It’s been a few weeks since the Blog Brothers were yakking but they did let participants (well anyone) know that their garage would be open for those angling to create a Connected Course.

Open is as open does.

Cars are pretty easy, right? Blogs and RSS are way more finicky pieces of engineering? Maybe, maybe not.

Look at these guys, who do they think they are?

Unit 6 of Connected Courses is idling around the corner, the one where we you should aim to take the topics and issues discussed previously, and use them as a guide to planning your own Connected Course. The folks in the front office and headquarters are lining up some hangouts and resources, which should be good stuff.

I’d guess a lot of folks want the bolts and rivets, thats what us guys in the garage are here for. So bring your blog, site, or just questions to the shop.


The shop of course is an area of the Connected Courses forums to ask questions about syndication engines and all the boxes plugins. You can tweet questions, but I almost bet the answers are way too much metal to fit into 140 characters.

A few things. We will try to answer everything, but there’s a lot of ground to cover, and there is going to be a wide range of experience coming in here.

Our goal is to get you at least started, and confident on the road, and knowing you have a place to come back to or peers you can count on down the road. This is not something you will easily build in just two weeks. My hunch is that the DML folks are interested in a way to support a community of people building and teaching connected courses.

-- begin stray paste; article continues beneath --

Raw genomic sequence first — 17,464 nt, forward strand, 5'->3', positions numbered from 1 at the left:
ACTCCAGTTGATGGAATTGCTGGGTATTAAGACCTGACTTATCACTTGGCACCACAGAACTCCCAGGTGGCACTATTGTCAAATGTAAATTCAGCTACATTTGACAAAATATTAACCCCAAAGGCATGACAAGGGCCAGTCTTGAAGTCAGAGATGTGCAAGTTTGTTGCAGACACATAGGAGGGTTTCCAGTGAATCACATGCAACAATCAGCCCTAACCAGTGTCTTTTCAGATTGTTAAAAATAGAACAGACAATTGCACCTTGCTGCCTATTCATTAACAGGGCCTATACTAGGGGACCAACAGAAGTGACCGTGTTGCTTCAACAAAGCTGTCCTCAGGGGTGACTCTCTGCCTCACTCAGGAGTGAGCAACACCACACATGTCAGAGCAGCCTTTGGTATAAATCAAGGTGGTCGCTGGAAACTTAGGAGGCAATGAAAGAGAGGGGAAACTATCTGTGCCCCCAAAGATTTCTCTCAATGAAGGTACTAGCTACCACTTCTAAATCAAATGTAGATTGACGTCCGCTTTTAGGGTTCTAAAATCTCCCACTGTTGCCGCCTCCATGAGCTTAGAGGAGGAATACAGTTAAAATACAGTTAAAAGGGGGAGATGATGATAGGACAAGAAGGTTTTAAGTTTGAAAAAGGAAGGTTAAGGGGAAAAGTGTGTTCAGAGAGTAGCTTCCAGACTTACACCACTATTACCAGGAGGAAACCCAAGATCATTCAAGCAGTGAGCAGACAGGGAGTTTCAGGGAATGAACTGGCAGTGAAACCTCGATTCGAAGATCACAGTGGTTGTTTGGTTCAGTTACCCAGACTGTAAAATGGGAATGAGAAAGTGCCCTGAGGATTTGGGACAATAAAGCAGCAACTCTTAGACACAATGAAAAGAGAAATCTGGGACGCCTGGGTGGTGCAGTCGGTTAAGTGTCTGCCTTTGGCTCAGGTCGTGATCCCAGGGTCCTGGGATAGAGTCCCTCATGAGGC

Yep, this is just the start.

And there are plenty of others out there that can also pitch in and help out others.

I’d also like to be clear that the WordPress platform, and Feed WordPress syndication methods we use in Connected Courses (and ds106, and other sites I have done engine work on) are but one way to do this. Laura Gibbs is doing amazing stuff with Blogger and inoreader. Not every course calls for students getting their own domains.

The Feed WordPress guide I wrote up will provide a base to build your site, but it does assume you will have gotten as far as installing WordPress, that you know how to add plugins, and can install themes. So be prepared to roll up your sleeves and get your elbows greasy.

Are you ready to teach connected?

Drop by the garage, and chew some fat with me and my brothers and sisters.

Click, Embed, and I want to thank our staff:

  • Director of Accounts Payable: Bill Shredder
  • Database Programmer: Maya Esqueuel
  • Assistant Customer Care Representative: Kurt Reply
  • Bob Dylan Interpreter: I. Shelby Released
  • Chairman, Restaurant Career Study Group: Art Majors
  • Javascript Expert: Ahb Jack Notation
  • Commencement Speaker: Gladys Overwith
  • Photoshop Image Doctoring: Indy Layers
  • Head of Bldgs. & Grounds: Moe D’Lawn
  • PHP Code Supervision: Jaurez de Semicolon
  • Director of Deep Sea Research: Marianna Trench
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An early 90s builder of web stuff and blogging Alan Levine barks at on web storytelling (#ds106 #4life), photography, bending WordPress, and serendipity in the infinite internet river. He thinks it's weird to write about himself in the third person. And he is 100% into the Fediverse (or tells himself so) Tooting as

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